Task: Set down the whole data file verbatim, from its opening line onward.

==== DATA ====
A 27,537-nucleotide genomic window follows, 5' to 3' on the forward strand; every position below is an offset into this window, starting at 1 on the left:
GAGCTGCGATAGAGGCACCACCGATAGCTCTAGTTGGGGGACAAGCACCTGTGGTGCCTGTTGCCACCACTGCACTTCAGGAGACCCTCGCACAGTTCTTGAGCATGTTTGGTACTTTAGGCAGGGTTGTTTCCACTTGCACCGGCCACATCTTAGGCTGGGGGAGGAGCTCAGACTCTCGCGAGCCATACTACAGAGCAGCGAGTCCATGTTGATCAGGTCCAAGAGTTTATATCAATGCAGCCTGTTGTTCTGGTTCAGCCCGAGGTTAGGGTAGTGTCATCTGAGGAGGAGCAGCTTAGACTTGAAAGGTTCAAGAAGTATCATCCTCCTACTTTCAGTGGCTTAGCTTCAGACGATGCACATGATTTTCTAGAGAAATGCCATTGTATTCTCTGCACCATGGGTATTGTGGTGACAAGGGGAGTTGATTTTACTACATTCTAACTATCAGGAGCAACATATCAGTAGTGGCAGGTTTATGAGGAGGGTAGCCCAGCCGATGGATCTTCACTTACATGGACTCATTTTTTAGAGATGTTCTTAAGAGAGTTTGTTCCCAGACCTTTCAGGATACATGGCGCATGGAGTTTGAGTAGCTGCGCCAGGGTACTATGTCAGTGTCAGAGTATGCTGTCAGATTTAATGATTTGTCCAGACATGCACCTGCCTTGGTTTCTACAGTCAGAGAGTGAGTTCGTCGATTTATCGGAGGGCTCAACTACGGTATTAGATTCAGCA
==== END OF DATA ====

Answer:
A 27,537-nucleotide genomic window follows, 5' to 3' on the forward strand; every position below is an offset into this window, starting at 1 on the left:
GAGCTGCGATAGAGGCACCACCGATAGCTCTAGTTGGGGGACAAGCACCTGTGGTGCCTGTTGCCACCACTGCACTTCAGGAGACCCTCGCACAGTTCTTGAGCATGTTTGGTACTTTAGGCAGGGTTGTTTCCACTTGCACCGGCCACATCTTAGGCTGGGGGAGGAGCTCAGACTCTCGCGAGCCATACTACAGAGCAGCGAGTCCATGTTGATCAGGTCCAAGAGTTTATATCAATGCAGCCTGTTGTTCTGGTTCAGCCCGAGGTTAGGGTAGTGTCATCTGAGGAGGAGCAGCTTAGACTTGAAAGGTTCAAGAAGTATCATCCTCCTACTTTCAGTGGCTTAGCTTCAGACGATGCACATGATTTTCTAGAGAAATGCCATTGTATTCTCTGCACCATGGGTATTGTGGTGACAAGGGGAGTTGATTTTACTACATTCTAACTATCAGGAGCAACATATCAGTAGTGGCAGGTTTATGAGGAGGGTAGCCCAGCCGATGGATCTTCACTTACATGGACTCATTTTTTAGAGATGTTCTTAAGAGAGTTTGTTCCCAGACCTTTCAGGATACATGGCGCATGGAGTTTGAGTAGCTGCGCCAGGGTACTATGTCAGTGTCAGAGTATGCTGTCAGATTTAATGATTTGTCCAGACATGCACCTGCCTTGGTTTCTACAGTCAGAGAGTGAGTTCGTCGATTTATCGGAGGGCTCAACTACGGTATTAGATTCAGCA